…[W]e were really given carte blanche. In effect, the project was so generalized in concept that it permitted one many ways to look at it. And the way I interpreted it was to focus in on the relationship between artists and conventional television practice. … My motivation was to create a context in which the most genuine and authentic search could go on, which meant I really bent over backwards to keep from having any preconceptions about what the year would be about. … I thought it would be useful to bring into the activity what it seemed I could afford: five artists. …We brought in a painter/sculptor by the name of Bill Allen; a novelist, Bill Brown; a poet, Joanne Kyger; a musical composer, Richard Felciano; and a filmmaker, Loren Sears. And none of these people had a very precise, and certainly not a sophisticated understanding of television as either a technical or as a social broadcast phenomenon. And so I made an effort to, in effect, create an environment in which they could learn whatever they cared to learn about what television is about.

The Howards established an office near the KQED studios where, for the first months, the artists would simply meet and talk on a regular basis, preparatory to actual work with the medium. Howard invited guests from other fields – philosophy, psychiatry, theater, history and so forth – to join in some of the group discussions. Later, each artist was provided two days of studio time at KQED; the Experimental Project had no equipment of its own and had to rent that facility like any outside user. The artists worked alongside a full professional crew in the creation of a work or works, generally with KQED staff producer/director Robert Zagone as the coordinator and collaborator. For that reason, the works were always up to broadcast standards, even though there was never any intention of airing any of them.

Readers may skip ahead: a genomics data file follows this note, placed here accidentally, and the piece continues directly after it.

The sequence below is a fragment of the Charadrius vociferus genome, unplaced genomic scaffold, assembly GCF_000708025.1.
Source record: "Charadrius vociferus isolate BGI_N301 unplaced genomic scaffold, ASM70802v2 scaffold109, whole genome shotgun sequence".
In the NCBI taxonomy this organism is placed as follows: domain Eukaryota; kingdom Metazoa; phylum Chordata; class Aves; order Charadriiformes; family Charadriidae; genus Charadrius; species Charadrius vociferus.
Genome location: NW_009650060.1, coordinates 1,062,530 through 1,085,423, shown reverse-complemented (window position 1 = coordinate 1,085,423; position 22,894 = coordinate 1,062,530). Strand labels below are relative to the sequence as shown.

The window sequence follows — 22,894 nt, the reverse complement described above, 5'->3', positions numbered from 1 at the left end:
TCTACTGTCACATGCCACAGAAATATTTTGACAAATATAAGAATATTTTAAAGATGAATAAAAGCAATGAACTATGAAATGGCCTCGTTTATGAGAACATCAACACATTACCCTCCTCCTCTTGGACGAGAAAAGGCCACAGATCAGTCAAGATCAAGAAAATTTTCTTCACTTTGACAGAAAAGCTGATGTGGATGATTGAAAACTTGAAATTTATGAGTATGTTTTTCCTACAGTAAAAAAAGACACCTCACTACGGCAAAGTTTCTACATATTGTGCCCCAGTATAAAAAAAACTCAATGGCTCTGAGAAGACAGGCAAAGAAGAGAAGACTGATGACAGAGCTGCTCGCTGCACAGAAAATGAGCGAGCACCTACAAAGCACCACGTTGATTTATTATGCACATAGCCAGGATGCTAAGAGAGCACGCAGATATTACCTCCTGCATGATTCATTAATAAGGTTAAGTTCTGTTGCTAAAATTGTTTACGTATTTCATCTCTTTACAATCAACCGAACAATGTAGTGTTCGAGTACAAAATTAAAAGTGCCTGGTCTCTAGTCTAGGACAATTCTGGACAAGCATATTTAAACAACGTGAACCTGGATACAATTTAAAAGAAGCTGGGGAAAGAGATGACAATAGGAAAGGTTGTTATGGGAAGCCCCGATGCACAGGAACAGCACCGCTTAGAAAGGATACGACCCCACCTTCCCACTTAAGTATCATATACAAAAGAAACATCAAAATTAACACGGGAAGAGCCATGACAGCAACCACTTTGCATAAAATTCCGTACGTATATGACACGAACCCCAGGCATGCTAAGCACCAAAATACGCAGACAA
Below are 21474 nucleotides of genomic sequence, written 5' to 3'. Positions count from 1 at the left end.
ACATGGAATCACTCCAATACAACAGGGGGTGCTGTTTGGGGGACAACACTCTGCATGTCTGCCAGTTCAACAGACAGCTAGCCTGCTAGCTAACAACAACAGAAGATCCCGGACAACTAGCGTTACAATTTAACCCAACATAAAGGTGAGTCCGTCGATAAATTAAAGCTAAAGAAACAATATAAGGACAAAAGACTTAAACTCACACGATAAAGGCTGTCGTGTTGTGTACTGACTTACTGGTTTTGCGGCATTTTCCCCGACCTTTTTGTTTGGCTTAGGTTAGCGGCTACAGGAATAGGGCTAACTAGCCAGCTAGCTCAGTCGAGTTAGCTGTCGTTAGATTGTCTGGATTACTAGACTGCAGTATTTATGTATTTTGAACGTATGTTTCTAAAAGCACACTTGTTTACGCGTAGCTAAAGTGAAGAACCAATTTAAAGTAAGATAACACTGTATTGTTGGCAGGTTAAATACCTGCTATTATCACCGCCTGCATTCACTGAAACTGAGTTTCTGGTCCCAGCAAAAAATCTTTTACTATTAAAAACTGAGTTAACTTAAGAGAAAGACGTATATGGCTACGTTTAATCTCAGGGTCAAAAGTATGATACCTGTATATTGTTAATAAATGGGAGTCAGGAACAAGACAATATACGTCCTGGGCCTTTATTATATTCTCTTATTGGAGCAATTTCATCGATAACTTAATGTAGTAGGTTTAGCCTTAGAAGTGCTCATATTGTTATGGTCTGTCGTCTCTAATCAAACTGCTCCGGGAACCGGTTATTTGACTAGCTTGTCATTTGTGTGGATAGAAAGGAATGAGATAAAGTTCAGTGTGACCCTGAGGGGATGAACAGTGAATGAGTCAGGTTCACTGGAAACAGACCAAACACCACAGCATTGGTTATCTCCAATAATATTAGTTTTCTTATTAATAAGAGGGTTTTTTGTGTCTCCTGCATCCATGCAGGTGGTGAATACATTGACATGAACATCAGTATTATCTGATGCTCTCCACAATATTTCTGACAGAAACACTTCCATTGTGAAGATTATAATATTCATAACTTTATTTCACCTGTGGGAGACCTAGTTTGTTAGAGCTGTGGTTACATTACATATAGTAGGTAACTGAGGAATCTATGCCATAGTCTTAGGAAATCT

Howard seemed to place only one aesthetic restriction on the Experimental Project artists:

I felt that the first leg of that journey should be directed pretty much to monochrome black-and-white work. And I’ve always had the feeling that if you move too fast into chromatics what happens is you start to get soothed and mystified into thinking the things you’re doing are much better than they are.

When the Experimental Projects program ended in the summer of 1968, the Howards were asked to extend their leave of absence from NET to write a report of the year’s activities, which became the foundation of Brice’s book, Videospace.

I was subsequently asked in February of 1969: Would you develop a kind of five-year plan for something which would be a quasi-permanent organization that would have some relationship to the whole non-commercial broadcast community, an experimental group that would go on and on and on. And in that plan I designed a place for a scholar-in-residence and an artist-in-residence, and also included a plan whereby we would bring in people elected by the non-commercial stations themselves, for a period of time, to work at the Center. So those first two people who were brought in as residents were Willard Rosenquist [as the artist] and Paul Kaufman [as the scholar].